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Talking the talk, walking the walk

By Katy Barnett - posted Tuesday, 1 June 2010

The more I see, the more I’m disappointed with KRudd’s government. I confess that I had high hopes at the start, which was probably a mistake. One should never invest politicians with hope.

There were a few things that really worried me from the start about the government - the love of “spin” over substance was the main thing. Basically I’m a deeply practical person. Symbolism can be important (as Noel Pearson has argued) but if it’s not followed by real practical change I get irritated. Big symbolic gestures are ultimately pretty hollow if there isn’t anything backing them up.

From my point of view, the first serious disappointment was the reaction of the KRudd government to the insulation scandal. As I said at the time, I was deeply distressed that Garrett tried to pass the buck on the deaths of workers, and it seemed to be contrary to the history and origins of the Labor party. Yes, the greedy installers were to blame too, but the system was set up in such a way as to allow rorting to take place, and it wasn’t remedied even when the government was advised of the risks. Wasn’t the point of the Labor movement to protect workers from unscrupulous employers?


Then there was the school building stimulus package which had also been set up in such a way that it could be rorted, but again no one had done anything. I must confess that when KRudd started going on about coming in and taking over the hospital system, I wondered whether his government could be trusted, or would they just hurriedly set up another system which had a creditable aim, but which allowed people to rort it?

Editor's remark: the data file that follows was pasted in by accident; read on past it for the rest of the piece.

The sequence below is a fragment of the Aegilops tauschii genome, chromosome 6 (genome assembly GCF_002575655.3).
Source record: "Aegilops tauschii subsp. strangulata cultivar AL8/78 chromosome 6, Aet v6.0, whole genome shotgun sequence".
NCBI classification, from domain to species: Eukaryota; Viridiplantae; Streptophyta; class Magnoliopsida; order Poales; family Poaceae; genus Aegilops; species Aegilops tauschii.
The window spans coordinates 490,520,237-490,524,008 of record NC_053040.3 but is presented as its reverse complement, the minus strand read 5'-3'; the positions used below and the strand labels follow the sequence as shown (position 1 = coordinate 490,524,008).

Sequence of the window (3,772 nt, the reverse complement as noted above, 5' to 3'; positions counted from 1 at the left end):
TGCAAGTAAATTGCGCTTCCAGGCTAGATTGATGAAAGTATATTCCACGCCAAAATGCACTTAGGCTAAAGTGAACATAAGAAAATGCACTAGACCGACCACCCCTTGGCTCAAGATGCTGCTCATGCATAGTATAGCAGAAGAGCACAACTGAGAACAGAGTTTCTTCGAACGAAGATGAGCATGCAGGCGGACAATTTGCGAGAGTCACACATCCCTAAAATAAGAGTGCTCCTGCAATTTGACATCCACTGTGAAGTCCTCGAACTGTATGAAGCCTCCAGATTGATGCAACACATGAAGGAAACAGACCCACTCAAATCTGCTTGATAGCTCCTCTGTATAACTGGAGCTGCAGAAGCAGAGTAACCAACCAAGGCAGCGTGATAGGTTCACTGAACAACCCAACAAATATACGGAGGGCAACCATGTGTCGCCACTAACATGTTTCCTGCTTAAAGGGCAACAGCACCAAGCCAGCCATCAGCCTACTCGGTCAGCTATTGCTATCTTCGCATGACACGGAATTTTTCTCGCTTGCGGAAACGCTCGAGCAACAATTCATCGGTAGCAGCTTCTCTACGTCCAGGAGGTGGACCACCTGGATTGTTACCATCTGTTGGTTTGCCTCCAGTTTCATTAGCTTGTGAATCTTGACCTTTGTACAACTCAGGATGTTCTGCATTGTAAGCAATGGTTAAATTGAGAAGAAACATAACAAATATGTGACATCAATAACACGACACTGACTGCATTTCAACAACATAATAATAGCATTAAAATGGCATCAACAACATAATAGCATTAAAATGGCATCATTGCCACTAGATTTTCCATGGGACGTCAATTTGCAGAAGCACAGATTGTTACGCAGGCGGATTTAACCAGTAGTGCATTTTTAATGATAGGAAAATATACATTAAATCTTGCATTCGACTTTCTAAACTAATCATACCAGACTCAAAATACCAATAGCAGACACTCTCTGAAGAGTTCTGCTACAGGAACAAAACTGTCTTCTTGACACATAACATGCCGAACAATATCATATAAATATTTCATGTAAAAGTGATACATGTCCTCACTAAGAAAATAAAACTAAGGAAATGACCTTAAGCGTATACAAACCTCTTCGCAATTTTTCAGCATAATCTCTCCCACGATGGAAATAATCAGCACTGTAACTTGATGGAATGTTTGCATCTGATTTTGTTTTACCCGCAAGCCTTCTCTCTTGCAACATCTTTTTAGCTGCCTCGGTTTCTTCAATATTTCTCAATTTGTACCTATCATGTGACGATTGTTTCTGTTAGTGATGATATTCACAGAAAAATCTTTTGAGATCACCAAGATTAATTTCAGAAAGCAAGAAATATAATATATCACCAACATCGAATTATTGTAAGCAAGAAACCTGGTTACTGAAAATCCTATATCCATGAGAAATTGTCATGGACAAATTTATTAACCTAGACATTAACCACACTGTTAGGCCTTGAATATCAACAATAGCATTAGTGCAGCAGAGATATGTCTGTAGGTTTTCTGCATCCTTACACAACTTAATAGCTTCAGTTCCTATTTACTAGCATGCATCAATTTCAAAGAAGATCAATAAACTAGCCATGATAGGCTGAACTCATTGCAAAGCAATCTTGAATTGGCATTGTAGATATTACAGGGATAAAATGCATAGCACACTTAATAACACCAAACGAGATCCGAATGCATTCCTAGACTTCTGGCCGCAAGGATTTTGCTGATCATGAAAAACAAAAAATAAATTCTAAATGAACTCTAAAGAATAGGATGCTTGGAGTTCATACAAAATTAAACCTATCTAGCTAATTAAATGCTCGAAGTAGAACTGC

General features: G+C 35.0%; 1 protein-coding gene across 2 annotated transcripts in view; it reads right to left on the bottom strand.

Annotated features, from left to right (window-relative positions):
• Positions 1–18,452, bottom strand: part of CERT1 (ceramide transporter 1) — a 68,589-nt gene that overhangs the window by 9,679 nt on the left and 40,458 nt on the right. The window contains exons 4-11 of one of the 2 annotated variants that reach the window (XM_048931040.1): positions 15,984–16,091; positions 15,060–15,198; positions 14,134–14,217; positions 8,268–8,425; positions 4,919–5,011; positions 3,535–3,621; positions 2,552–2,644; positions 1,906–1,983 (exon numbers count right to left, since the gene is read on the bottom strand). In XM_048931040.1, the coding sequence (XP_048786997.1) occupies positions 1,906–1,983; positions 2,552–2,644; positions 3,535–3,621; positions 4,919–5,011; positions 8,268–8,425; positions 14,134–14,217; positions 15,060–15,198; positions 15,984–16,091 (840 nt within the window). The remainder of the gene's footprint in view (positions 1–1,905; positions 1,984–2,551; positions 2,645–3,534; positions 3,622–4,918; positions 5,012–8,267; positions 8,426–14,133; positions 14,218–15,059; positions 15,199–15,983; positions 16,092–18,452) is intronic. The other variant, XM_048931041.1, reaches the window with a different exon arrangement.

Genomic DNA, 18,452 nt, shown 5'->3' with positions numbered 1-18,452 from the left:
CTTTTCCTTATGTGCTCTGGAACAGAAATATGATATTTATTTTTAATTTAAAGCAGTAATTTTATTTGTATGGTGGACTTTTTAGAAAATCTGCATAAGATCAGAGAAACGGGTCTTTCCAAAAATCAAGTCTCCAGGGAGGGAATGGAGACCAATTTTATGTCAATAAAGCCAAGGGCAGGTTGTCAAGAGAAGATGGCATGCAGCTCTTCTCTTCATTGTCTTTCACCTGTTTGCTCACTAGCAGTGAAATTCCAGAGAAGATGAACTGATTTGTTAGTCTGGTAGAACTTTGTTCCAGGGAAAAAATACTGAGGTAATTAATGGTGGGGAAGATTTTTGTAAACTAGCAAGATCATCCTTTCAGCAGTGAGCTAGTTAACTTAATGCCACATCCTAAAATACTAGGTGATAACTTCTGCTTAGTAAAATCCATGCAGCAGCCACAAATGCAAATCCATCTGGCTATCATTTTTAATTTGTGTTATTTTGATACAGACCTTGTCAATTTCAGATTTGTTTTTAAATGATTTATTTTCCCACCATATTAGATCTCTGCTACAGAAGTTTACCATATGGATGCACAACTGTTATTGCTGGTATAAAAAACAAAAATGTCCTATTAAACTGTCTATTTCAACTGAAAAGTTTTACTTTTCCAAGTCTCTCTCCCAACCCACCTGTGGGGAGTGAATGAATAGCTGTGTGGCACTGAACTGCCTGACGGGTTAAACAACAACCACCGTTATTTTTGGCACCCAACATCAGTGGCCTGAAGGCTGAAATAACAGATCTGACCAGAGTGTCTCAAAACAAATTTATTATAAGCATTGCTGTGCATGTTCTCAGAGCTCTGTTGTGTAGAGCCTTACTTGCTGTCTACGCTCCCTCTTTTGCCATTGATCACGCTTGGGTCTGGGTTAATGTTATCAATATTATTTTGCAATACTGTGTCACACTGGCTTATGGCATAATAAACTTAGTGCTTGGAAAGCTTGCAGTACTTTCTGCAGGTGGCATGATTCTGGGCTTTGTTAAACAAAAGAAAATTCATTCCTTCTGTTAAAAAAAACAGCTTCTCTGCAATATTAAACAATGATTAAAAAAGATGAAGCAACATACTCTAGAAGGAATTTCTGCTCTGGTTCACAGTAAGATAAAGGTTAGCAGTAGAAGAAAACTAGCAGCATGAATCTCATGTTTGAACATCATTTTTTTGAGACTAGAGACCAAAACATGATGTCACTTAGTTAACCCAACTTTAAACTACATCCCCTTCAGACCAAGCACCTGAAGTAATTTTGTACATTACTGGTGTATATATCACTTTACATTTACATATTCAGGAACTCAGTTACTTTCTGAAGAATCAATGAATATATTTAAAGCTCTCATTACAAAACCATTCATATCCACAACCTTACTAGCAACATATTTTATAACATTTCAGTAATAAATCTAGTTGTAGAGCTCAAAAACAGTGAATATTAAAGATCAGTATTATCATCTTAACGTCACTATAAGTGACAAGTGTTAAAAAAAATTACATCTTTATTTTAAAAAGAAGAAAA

Added to that, there was the about-turn on the ETS. Now, I must confess that I was never convinced that the ETS would be the best option. I note that the EU carbon trading scheme has been beset with allegations of widespread fraud and corruption. On this one, I felt that perhaps a carbon tax might be the better course of action (such that companies had to pay the real costs of fuel consumption).

Contrary to most lefties of my acquaintance, as I said at the time, I wondered if we should wait until Copenhagen to see what everyone else did, because there’s no point making a gesture and causing the Australian populace a lot of pain if we’re the only country in the world to do it and the practical impact on global emissions is therefore minimal.

(Personally, I think it’s overestimating our importance to think we’d provide any kind of example to other countries apart from New Zealand and Oceania, and even if they followed us, the impact would still be minimal. Nonetheless, something will have to give eventually with regard to fuel consumption.)

Still: if you say (as KRudd did) that climate change is the “great moral challenge of our generation” and that action could not be delayed regardless of what other countries did, how can you suddenly turn around and put off doing anything? Which is of course, what the Rudd government just did. If you really believe something is a great moral challenge, you don’t just roll over like that. As they pointed out at Larvatus Prodeo, I wonder what little Gracie thinks of KRudd now?